You could also do that with "endocrine disrupting" chemicals, noise pollution, weedkillers, or any other lifestyle factor. You won't be able to get those papers published in Alcoholism magazine, of course, you'd have to go to Environmental Health Perspectives or somewhere else reliable for that sort of shady statistical business about other chemicals.
Smoking is dying, but not before 'third-hand smoke' brought us peak hysteria from epidemiologists
If you die in a car accident after drinking a glass of wine, did the alcohol kill you or the car accident? Yes to both, in statistics, though only one person died numerous 'contributing causes' can be checked off. That is how a lot of deaths, including opioids, are able to also list alcohol as a contributing cause.
That space used to be occupied by smoking.
In the early 2000s, Albert Einstein College of Medicine epidemiologist Dr. Geoffrey Kabat was vilified for writing the kind of science paper epidemiologists are supposed to write. He showed conclusively that second-hand smoke, which became the big "contributing" killer as smoking declined, was not killing anyone at all. Though no one was able to show any flaws in his paper, activists in the academic community demonized his work.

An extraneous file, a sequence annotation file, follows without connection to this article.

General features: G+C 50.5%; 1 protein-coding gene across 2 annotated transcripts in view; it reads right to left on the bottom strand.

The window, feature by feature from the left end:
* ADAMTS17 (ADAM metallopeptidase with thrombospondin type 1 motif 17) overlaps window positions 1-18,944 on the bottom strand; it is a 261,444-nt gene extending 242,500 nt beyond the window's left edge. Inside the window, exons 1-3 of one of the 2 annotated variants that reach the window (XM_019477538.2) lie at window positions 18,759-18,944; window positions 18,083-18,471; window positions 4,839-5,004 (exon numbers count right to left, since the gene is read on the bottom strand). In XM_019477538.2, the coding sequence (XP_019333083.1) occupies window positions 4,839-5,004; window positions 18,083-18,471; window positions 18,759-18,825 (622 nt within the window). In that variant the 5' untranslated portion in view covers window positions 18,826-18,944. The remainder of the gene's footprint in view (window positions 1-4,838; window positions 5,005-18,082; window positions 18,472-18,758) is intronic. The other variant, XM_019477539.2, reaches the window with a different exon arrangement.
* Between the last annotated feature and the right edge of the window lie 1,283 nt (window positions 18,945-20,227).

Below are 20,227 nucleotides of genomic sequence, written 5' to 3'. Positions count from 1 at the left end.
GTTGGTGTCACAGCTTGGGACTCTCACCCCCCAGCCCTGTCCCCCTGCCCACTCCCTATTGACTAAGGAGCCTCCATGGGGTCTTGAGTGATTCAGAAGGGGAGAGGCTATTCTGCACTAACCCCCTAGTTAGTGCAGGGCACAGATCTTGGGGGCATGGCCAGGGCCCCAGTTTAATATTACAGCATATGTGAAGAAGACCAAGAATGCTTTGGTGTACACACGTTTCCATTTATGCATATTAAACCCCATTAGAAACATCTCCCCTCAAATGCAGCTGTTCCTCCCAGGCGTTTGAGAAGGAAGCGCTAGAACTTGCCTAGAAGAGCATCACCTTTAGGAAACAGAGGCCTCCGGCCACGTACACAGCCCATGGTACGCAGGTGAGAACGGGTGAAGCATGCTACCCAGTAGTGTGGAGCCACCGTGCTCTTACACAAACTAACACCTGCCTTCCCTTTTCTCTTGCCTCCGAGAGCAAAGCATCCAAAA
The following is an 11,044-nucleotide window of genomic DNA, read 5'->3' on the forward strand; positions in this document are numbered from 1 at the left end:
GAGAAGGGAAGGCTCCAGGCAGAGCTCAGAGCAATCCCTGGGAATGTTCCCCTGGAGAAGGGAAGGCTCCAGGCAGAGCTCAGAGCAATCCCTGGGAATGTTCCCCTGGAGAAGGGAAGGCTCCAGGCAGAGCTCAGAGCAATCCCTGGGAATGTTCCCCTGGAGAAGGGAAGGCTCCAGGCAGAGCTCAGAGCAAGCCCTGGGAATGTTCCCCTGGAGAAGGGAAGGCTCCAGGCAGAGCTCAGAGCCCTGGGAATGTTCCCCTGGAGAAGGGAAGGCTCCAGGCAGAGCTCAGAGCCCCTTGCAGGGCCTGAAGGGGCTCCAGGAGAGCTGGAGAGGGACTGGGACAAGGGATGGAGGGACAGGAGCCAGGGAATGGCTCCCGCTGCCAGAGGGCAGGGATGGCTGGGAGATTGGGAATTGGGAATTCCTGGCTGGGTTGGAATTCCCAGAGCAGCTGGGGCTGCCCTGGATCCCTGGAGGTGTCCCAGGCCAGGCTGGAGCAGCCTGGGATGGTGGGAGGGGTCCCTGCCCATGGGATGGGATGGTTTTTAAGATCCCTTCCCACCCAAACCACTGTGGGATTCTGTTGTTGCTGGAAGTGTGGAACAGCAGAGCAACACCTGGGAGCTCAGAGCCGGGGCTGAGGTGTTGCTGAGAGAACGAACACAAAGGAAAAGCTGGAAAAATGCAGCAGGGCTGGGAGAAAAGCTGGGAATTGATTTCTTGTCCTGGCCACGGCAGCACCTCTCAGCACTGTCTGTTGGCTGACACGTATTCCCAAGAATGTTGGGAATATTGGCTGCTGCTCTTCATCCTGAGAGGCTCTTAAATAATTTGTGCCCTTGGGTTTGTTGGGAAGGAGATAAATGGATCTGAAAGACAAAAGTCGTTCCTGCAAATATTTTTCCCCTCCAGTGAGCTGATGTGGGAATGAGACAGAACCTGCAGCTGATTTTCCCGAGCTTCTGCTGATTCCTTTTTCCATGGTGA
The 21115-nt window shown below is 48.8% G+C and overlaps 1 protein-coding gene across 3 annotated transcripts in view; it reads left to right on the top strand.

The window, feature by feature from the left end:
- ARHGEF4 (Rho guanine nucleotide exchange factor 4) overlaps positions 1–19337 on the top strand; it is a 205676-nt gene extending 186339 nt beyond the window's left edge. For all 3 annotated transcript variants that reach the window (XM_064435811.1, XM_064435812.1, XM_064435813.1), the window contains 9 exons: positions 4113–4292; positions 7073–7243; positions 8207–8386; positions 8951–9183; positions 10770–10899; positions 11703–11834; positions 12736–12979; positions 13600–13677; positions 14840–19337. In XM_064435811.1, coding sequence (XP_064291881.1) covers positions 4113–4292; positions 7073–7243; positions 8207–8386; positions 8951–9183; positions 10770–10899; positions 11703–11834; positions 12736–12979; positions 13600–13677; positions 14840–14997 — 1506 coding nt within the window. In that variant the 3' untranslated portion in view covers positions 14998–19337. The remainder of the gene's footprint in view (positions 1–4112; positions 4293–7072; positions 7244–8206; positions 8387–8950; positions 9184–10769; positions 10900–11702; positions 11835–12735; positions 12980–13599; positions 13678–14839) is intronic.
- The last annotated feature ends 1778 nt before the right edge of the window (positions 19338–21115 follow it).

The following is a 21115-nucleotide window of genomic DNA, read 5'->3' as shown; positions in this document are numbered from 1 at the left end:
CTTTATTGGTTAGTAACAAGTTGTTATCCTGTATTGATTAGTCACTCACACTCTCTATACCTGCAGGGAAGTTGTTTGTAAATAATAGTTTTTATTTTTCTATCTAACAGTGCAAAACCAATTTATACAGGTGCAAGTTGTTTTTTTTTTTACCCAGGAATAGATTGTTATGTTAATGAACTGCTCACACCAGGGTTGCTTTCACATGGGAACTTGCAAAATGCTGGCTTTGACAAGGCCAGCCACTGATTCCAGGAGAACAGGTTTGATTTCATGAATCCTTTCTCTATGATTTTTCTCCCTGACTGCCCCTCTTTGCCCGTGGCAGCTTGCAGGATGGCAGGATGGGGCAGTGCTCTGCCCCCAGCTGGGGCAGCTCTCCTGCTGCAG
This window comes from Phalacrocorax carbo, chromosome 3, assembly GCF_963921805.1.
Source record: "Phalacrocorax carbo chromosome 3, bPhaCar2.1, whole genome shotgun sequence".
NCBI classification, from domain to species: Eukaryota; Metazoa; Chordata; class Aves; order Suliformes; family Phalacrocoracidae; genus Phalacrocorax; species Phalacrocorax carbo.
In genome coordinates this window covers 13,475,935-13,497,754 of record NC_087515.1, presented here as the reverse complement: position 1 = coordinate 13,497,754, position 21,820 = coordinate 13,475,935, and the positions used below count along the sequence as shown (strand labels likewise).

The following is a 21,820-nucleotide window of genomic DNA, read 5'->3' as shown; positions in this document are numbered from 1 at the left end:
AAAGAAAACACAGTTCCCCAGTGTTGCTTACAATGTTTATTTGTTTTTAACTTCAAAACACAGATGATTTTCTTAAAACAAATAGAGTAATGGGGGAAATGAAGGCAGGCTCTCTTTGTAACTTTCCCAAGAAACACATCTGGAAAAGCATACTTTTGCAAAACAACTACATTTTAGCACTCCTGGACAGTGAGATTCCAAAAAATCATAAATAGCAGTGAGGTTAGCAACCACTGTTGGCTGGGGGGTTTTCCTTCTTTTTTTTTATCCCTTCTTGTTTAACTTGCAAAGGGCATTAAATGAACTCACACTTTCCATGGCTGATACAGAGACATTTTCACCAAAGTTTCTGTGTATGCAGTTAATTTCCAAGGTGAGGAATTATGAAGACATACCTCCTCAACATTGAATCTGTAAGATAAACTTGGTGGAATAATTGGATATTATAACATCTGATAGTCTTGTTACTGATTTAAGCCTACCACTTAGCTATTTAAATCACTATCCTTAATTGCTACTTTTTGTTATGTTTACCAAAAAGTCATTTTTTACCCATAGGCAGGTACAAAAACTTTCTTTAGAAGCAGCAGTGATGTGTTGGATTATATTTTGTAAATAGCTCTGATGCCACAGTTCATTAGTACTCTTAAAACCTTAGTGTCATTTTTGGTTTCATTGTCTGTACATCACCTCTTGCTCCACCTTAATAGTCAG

I am obviously not saying smoking is anything but a killer, and second-hand smoke is both annoying and an infliction upon people with respiratory issues. What I am saying is that by creating huge umbrellas for serious problems, like smoking or alcohol or obesity, but then rushing to embrace any paper that might advance concern, is a bad idea. The public will not trust science if scientists start to become activists and set out to frame their research to "make a difference." The National Institute of Environmental Health Sciences, once an esteemed group within NIH, is now reviled by the science community, because they set out to correlate everything to diseases. They're the ones who publish the Environmental Health Perspectives journal mentioned above, which will promote anything if it can statistically suggest something common is harming us.(2)